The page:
I had heard those words before, but even after spending most of my life in church, I had no idea what they meant. During Holy Week, I told my friend Susan I’d attend all the services at her church with her. When Thursday rolled around, I realized I didn’t know what I was getting myself into.
I remember the first time I went to St. B’s in Nashville.
I had never been to a liturgical church in my life, at least not during a service. The first time I attended a service, I nervously clenched my program. When do we kneel? Will people look at me strangely if I don’t make the sign of the cross? Do I dip the bread in the cup, or do I have to drink from the cup after all those other people have touched it? Can I even receive communion here? I was a member at a non-denominational church and was even an ordained and licensed minister…but not in an Episcopal church. At the churches I had been to and worked at in my adult life, communion appeared to be a programming element. “Oh, we have ten extra minutes in the service here – let’s do communion.” It wasn’t a weekly thing.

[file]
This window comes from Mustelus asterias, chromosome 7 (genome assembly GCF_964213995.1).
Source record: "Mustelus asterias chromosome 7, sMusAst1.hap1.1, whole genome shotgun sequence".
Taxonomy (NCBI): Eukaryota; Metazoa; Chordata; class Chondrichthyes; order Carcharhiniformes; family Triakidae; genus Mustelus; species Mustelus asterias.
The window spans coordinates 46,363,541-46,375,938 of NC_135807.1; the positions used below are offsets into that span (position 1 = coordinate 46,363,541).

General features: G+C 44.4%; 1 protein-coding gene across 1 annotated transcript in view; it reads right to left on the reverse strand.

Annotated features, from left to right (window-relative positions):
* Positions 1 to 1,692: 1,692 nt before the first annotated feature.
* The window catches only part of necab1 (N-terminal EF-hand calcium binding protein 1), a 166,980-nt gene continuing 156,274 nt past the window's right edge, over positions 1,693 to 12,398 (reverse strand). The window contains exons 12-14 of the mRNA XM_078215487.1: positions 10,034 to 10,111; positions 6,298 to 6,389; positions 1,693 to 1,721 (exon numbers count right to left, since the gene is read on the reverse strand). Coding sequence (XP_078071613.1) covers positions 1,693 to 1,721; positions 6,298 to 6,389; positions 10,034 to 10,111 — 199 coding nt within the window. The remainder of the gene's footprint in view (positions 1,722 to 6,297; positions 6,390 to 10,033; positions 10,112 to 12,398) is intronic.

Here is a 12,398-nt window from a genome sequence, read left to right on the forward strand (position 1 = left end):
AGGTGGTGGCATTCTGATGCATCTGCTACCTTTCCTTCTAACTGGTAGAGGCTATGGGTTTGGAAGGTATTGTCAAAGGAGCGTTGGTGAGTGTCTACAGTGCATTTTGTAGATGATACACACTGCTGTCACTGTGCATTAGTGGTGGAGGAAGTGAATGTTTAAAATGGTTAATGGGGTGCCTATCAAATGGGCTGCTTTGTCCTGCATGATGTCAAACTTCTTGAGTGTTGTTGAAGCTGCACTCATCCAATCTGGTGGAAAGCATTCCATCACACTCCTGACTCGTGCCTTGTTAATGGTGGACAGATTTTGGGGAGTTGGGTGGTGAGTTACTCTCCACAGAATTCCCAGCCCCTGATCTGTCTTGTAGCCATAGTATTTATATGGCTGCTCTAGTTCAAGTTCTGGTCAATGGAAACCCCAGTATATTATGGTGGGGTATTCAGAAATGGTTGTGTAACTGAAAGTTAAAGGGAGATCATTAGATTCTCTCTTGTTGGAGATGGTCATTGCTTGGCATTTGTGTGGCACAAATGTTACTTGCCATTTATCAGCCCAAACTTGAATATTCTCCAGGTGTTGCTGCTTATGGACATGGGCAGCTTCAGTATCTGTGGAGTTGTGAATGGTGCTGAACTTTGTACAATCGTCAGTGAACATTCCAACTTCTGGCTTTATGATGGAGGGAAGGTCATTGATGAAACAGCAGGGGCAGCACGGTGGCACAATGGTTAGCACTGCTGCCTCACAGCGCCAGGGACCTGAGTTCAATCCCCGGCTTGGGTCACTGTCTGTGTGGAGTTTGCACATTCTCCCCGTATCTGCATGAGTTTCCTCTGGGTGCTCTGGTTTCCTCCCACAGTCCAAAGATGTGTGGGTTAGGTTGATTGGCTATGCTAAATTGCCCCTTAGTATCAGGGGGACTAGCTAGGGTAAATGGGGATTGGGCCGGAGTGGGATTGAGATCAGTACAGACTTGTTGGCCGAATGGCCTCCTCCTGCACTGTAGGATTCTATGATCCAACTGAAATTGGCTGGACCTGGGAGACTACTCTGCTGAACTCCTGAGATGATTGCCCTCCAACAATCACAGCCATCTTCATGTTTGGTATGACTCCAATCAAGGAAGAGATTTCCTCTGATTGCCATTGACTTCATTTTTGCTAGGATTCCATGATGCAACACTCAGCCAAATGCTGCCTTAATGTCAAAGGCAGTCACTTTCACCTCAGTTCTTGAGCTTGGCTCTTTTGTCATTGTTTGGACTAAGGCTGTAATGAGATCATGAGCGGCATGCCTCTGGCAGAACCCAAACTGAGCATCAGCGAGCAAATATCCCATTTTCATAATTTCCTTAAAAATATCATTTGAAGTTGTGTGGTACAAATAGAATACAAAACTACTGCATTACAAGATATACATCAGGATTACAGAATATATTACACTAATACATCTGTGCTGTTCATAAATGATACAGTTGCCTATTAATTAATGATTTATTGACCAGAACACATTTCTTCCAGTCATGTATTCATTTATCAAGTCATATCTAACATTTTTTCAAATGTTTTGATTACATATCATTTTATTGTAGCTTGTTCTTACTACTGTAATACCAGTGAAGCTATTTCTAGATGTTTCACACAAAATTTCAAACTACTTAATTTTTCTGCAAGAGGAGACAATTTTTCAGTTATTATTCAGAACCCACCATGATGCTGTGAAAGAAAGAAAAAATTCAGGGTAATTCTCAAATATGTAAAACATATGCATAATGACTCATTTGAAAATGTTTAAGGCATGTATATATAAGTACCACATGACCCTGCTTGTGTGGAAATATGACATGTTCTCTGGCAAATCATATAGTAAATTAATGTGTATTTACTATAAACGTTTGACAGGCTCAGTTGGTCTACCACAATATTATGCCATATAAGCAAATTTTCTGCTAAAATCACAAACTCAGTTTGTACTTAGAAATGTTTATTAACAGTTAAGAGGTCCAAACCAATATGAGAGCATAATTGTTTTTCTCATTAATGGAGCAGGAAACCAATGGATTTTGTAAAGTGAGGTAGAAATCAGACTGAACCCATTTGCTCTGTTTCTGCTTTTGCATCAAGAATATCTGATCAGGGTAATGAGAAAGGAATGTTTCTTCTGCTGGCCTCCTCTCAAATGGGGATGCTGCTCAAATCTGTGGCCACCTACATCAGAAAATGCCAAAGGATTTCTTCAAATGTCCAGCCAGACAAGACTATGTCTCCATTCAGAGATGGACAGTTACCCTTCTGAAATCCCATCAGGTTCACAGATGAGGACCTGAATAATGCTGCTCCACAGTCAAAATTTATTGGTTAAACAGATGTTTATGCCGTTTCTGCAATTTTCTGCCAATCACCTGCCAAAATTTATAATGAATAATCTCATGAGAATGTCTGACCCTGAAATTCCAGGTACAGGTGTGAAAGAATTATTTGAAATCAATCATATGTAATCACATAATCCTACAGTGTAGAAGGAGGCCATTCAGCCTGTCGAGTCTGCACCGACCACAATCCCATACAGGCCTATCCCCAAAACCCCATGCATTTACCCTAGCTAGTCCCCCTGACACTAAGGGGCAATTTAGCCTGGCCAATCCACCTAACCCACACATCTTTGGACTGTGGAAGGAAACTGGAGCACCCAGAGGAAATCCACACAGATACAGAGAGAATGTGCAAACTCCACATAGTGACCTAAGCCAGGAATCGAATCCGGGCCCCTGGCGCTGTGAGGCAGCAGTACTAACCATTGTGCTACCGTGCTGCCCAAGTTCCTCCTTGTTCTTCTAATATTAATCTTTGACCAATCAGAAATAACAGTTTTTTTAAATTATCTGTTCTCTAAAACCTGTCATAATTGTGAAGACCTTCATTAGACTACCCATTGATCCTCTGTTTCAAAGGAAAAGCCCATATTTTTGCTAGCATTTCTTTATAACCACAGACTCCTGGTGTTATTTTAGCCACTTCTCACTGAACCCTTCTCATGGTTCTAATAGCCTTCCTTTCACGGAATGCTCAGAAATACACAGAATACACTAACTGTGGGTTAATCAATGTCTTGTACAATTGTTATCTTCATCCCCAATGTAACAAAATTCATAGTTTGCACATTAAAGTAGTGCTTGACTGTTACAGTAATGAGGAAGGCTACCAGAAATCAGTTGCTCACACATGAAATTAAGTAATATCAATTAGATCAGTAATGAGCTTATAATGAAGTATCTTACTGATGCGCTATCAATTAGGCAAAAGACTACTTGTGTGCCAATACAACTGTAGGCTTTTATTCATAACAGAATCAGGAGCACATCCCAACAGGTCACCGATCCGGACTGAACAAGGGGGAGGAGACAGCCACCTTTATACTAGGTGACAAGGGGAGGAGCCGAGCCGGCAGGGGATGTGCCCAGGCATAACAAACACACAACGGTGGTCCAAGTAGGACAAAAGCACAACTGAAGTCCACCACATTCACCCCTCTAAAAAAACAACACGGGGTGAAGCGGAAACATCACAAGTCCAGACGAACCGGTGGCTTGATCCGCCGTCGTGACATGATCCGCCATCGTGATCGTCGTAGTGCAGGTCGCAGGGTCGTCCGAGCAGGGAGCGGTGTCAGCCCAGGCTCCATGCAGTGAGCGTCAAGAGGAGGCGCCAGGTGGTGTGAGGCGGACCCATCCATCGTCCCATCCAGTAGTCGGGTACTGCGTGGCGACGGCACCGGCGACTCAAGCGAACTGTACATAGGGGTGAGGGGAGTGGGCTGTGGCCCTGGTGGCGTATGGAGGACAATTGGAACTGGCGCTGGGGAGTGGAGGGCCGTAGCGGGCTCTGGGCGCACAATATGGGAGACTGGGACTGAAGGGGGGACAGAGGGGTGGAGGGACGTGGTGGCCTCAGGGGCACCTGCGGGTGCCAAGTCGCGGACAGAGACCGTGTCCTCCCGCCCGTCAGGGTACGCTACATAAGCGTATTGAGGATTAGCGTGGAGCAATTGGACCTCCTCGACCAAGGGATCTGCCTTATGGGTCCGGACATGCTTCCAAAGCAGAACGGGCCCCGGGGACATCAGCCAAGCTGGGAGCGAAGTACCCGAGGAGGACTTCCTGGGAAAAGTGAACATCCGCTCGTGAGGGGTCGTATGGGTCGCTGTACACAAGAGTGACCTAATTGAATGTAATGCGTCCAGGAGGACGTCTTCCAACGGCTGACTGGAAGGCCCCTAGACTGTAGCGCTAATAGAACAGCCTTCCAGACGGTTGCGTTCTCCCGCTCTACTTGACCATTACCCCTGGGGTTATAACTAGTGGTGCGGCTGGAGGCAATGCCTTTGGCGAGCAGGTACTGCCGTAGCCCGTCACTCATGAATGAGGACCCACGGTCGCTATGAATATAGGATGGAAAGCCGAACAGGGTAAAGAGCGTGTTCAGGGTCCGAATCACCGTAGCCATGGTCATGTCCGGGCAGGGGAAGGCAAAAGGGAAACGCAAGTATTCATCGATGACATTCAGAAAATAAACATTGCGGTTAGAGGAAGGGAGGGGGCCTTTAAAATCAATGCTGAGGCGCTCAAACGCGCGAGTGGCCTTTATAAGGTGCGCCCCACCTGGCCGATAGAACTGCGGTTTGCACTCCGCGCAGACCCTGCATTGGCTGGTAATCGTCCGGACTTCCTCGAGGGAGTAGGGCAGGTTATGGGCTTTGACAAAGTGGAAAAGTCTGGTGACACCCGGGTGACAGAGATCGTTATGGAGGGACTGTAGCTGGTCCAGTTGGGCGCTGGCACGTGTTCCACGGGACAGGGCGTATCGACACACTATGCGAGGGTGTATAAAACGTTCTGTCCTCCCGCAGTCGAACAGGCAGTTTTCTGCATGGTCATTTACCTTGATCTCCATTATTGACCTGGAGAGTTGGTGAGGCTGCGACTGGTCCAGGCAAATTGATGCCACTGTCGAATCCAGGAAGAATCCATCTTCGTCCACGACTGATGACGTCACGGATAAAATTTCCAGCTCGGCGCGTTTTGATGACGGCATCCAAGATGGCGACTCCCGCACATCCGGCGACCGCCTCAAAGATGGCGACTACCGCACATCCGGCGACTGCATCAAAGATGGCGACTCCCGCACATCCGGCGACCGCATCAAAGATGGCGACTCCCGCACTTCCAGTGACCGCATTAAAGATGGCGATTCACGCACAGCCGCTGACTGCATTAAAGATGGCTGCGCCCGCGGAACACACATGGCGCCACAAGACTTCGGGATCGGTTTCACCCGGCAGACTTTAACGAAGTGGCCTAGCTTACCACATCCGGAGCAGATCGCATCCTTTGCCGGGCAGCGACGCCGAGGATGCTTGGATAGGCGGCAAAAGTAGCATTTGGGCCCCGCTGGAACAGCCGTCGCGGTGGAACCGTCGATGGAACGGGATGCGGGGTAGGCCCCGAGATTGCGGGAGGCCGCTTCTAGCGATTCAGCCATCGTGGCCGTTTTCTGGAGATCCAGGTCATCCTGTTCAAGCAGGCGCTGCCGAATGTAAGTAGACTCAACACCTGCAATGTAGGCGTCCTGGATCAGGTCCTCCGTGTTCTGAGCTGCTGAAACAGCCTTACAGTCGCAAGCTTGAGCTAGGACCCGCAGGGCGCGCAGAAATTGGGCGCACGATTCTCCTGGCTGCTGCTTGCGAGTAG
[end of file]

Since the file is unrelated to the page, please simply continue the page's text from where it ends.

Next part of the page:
I was so nervous.
The same nervousness passed over me as I drove to the Maundy Thursday services last week. I quickly read through the history of Maundy Thursday on Wikipedia – summaries of different interpretations hit my screen. Foot washing, giving money to the poor, Eucharist, stripping of the altar….
I decided to just flow with whatever was going to happen.
After some prayers and readings, one of the junior bishops got up and talked about the foot washing prior to the Lord’s Supper.
Most of us, me included, have always seen the act as one of service – Jesus putting himself in a lowly position to perform a menial task.